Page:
Lunch for the day. Notice there were no prices — they were all free!


Smorgasbord? Anyone?

The menu for the day was too long to read. I decided to just dive in the smorgasbord. Our host said the chef from Noms prepares different dishes every day. The food choices varied from borderline healthy to bland super healthy (not too much of the unhealthy stuff). Of course you take your fill of your impressive vegan to your unmentionable but delicious obsessions. You could even box your food to go. Our host said she doesn’t cook anymore. Who would (given the choice between home cooking and pampered chef)? And food is ready 24 hours any time of the day including weekends. Surprisingly, most of the employees were pretty lean. Most (I believe) were millennials coming from various ethnicities — the cool kids of the world found each other here.

A ten foot screen projected live players of “League of Legends.”
Millennials fill the cafeteria room. Lunch break is an hour and they go by the honor system (ie. they don’t have to punch in or out).
You can enjoy your lunch and take in the fresh air or box it and take it home.

League of Legends is so popular in Korean cafes that management decided to create a game cafe (PC Bang) here in Los Angeles for the local die-hards. Inside the building were old fashioned throw-back entertainment — a 70s Arcade room with a pin ball machine, target shooting and Street Fighting games — all free of course. For those needing a little more exercise, there was a separate area for ping pong and billiards. There was a large sound proof glass-enclosed room (called the Console Room) set up with 4 living room couches where one could play any game from any video game manufacturer like Sony, Nintendo or Xbox. It was decorated with anime figurines typical of a teenager’s cave room.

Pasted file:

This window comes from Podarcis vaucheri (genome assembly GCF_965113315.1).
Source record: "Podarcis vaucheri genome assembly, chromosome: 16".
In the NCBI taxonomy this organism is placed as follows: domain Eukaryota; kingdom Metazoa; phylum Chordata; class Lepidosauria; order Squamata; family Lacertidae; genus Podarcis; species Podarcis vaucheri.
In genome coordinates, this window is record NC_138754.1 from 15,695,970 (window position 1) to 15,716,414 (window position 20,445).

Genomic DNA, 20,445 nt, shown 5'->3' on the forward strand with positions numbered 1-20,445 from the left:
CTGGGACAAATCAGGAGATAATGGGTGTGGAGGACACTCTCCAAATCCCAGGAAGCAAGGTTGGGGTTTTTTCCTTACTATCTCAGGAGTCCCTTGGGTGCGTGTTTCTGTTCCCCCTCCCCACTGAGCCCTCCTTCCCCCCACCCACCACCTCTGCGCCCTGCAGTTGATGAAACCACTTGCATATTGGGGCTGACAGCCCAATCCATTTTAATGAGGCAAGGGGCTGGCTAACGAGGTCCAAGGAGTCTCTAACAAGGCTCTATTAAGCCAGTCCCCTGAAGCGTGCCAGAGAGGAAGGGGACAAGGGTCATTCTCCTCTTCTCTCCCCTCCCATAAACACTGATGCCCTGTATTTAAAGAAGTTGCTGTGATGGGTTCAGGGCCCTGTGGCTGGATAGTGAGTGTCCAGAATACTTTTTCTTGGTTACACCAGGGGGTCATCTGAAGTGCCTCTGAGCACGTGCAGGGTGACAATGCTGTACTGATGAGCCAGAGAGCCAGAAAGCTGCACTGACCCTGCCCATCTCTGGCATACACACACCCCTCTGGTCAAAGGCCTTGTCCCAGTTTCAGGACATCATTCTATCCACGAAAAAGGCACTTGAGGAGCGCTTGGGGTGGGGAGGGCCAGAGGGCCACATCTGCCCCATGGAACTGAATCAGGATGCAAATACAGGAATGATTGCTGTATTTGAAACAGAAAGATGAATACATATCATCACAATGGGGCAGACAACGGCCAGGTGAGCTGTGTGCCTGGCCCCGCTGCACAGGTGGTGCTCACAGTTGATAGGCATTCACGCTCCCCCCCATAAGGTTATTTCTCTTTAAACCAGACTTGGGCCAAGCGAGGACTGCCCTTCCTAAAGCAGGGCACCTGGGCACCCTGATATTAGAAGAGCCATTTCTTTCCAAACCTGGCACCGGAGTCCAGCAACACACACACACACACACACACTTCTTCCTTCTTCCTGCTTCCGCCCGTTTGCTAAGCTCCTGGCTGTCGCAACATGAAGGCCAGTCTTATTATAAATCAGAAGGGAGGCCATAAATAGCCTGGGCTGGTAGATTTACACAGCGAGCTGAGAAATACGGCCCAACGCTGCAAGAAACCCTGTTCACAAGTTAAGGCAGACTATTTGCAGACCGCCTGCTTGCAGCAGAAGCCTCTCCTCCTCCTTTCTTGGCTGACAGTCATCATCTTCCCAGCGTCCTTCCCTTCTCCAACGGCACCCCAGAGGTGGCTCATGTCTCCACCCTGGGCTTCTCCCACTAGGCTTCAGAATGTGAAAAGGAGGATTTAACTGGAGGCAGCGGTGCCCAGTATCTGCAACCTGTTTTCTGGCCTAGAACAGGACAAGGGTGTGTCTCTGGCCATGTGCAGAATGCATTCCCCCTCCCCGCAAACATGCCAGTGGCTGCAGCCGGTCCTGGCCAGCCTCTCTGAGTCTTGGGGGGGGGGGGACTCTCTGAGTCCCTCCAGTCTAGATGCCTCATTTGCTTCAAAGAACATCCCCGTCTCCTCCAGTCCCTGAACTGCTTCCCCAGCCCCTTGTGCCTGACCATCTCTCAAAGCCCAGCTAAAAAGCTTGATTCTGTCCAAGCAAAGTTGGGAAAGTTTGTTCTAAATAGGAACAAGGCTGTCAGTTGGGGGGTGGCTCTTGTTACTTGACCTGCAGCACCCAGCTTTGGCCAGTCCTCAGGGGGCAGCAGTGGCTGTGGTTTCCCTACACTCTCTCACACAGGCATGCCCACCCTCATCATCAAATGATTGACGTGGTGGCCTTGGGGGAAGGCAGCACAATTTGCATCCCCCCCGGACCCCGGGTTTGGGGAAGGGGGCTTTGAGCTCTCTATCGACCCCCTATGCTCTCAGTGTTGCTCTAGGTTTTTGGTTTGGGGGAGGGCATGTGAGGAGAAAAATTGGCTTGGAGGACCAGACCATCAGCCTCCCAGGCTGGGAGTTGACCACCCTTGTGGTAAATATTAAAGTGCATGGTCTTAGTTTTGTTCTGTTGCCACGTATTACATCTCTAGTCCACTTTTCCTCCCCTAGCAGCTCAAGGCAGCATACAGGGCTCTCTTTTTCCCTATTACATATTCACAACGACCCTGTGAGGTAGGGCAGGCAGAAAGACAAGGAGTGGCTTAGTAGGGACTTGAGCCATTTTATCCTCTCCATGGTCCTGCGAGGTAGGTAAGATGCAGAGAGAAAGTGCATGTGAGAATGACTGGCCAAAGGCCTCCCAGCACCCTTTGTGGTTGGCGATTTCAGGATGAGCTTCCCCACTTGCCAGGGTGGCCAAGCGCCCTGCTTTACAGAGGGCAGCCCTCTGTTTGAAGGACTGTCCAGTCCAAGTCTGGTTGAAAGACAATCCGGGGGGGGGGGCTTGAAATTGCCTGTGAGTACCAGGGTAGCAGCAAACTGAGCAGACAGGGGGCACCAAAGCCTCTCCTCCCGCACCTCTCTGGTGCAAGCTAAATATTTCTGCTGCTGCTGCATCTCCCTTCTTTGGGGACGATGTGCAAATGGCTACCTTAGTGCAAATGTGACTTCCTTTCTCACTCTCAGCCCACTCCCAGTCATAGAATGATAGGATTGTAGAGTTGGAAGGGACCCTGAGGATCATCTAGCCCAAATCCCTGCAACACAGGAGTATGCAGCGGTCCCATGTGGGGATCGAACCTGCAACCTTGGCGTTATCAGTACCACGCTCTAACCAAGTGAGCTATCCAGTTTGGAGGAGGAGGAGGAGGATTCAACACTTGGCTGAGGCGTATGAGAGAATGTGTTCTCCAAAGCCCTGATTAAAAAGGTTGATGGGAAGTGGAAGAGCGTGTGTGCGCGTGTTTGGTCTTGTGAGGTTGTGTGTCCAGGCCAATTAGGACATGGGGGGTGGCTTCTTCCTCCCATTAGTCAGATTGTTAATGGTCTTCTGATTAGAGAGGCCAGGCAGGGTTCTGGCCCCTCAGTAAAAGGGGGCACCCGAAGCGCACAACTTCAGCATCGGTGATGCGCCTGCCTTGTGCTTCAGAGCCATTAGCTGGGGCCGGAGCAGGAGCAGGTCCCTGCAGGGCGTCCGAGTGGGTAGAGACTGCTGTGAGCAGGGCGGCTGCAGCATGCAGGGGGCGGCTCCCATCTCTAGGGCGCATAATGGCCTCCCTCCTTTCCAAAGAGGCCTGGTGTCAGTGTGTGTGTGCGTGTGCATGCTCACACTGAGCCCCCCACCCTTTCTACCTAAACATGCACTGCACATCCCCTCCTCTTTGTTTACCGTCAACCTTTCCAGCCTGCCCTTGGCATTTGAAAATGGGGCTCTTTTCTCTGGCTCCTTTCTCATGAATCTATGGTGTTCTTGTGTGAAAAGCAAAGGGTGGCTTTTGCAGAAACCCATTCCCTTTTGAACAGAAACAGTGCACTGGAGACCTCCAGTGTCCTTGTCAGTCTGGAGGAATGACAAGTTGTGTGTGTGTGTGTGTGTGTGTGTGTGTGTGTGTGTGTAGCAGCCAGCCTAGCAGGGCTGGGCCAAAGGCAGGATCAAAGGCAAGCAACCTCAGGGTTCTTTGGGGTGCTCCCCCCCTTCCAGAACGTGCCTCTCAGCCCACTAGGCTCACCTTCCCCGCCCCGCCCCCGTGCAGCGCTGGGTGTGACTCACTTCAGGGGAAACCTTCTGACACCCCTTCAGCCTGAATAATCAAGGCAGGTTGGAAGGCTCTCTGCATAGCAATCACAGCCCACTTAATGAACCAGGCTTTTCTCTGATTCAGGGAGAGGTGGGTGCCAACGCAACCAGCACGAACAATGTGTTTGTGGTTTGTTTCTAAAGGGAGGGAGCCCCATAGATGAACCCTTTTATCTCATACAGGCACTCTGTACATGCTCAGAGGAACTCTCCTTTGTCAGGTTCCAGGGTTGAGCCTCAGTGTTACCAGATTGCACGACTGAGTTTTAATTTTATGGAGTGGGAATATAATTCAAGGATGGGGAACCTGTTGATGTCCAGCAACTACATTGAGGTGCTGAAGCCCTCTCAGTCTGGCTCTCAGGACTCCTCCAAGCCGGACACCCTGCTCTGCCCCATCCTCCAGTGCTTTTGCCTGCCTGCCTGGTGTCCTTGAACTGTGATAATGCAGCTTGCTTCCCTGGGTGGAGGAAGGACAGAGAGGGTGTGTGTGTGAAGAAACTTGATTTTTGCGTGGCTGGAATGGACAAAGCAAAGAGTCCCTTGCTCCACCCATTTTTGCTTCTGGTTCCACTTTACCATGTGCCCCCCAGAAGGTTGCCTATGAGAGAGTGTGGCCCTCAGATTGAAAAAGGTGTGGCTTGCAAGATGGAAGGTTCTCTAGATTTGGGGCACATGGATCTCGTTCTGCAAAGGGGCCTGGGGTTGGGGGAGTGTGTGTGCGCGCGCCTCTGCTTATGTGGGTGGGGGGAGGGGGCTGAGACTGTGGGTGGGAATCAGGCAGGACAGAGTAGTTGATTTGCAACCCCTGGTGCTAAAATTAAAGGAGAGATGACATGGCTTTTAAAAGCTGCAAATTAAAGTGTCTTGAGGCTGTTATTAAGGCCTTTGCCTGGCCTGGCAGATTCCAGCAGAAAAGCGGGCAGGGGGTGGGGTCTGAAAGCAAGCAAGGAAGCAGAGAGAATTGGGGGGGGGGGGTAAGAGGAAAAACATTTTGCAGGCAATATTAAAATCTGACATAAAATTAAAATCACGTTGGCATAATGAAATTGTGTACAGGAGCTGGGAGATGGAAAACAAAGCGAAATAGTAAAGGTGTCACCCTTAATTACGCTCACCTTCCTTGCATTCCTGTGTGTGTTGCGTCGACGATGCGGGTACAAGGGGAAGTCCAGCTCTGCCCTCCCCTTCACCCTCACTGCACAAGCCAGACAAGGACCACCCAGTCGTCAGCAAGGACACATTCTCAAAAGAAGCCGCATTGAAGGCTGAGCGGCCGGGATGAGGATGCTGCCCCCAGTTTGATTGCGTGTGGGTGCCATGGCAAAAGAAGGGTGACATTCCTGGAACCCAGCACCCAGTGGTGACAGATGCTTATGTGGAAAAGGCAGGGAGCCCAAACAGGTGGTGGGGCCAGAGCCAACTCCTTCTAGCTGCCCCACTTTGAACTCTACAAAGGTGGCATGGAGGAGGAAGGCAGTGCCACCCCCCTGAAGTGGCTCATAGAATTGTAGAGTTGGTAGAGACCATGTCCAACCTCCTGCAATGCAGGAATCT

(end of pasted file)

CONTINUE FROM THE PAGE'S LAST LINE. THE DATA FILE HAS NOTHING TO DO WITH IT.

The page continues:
Entrance to PC Bang, the Korean-cafe-inspired Arcade building.
The League of Legends tournament area (PC Bang) where you can make reservations for your gaming party.

We walked a few blocks outside to our last stop — the original F building where our host’s office was situated. On our way there our host pointed out other buildings which were under construction. One was to be her new office. “It doesn’t make sense. Why the F building? Where’s the A building?” I asked. “Oh, buildings are named after the video game’s keyboard shortcut commands (ie. Ctrl-F) and not according to proximity,” was the reply.

It didn’t have the visual frills of the newer buildings but it had a basketball shooting game, a few more arcade games and an awesome smoothie bar — which was actually my favorite culinary treat. I ordered an Acai bowl which was ice cream with shaved walnuts and all the crunchy nuts in the world plus all those colorful juicy berries. I ate a whole large bowl. I was so full I skipped dinner and breakfast and lunch the next day and didn’t even get hungry 24 hours later.

Walking on the streets of LA towards Building F.
The Smoothie bar with the amazing ice cream concoction.
Old fashioned basketball arcade.

The Riot Games campus lives up to its legend — a step away from the busyness of life and into the surreal world of youthful fun and adventure. Nah!, I won’t even bother to tell you the address since it is a private property and not open to the public at large. This must be typical of these tech giant companies like Google, Apple, Microsoft and Facebook. This is the habitat bubble where the spoiled creative geniuses live and breath. This is where you bring your space UFO aliens to impress them about the human race.